In a recent blog post on Places, Spaces, Teaching, Learning, Planning, Donna Lanclos (Library Anthropologist) talks about her research into active learning classrooms at UNC Charlotte. This included her reflections on how building the spaces is just the beginning and that:
“…these spaces without people, without programming, without communities of practice making them living breathing growing parts of the university’s mission, become accessories, mere performances of teaching, and learning opportunities lost.” (Lanclos, 11th August, 2015)
This is an absolutely key point in relation to learning spaces regardless of whether this involves online/digital and physical spaces. (And yes, I realise they are not distinct or separate. If you are interested in this, you might want to look at what Nathan Jurgenson has written on Digital Dualism).
However, my point is that Donna’s blog post reminded me of the difference between space (espace) and place (lieu) that Michel de Certeau writes about in ‘The Practice of Everyday Life’:
“A place is…an instantaneous configuration of positions. It implies an indication of stability. A space exists when one takes into consideration vectors of direction, velocities, and time variables. Thus space is composed of intersections of mobile elements. It is in a sense actuated by the ensemble of movements deployed within it. Space occurs, as the effect produced by the operations that orient it, situate it, temporalize it, and make it function in a polyvalent unity of conflictual programs or contractual proximities. On this view, in relation to place, space is like the word when it is spoken…In short, space is a practiced place. Thus the street geometrically defined by urban planning is transformed into a space by walkers.” (de Certeau 1988:117)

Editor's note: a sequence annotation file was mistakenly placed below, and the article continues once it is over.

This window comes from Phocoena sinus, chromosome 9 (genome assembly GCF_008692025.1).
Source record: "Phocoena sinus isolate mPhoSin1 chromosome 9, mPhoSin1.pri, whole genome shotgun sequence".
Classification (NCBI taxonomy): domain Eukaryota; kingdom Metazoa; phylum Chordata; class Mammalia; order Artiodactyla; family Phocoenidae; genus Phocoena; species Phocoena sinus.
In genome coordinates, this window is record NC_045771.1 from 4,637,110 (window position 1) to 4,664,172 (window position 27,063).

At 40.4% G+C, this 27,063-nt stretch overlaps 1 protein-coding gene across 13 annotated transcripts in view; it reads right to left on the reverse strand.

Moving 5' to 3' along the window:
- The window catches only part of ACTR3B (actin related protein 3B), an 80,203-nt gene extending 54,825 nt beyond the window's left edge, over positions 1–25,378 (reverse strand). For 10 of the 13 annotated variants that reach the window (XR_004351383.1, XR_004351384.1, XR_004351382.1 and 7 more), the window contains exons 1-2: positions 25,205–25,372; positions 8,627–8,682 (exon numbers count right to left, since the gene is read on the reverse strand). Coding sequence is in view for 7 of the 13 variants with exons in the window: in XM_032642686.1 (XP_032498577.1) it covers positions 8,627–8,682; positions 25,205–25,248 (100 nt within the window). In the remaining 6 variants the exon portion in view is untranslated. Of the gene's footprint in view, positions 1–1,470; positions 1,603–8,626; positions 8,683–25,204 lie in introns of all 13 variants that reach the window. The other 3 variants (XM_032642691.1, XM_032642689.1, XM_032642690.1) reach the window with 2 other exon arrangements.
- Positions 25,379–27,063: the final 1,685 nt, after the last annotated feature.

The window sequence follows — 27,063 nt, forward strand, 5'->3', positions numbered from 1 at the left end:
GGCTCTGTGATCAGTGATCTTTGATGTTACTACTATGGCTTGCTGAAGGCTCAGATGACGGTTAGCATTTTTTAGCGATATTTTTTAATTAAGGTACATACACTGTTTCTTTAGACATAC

I confess that I find the writing incredibly difficult to grasp (so please don’t ask me to explain the many terms in the quote) and convoluted (could be the translation I guess) but I think there is some useful insight here. After all the reference has been lodged in my mind as a useful idea since I first read this as an MA student in social/cultural anthropology (a fair few years ago).
So my main insight from this quote is really the notion that ‘space is a practiced place’ by which I understand that it is really people interacting in and with the place that makes it into a space. I think this is a powerful way of understanding how spaces are constructed (or maybe produced?) and takes into account that this could be in different ways and for different purposes and perhaps with different meanings and outcomes depending on who (and maybe what) is happening. Anyway, I will carry on thinking about the processes and characteristics of learning spaces…
More on Digital Dualism: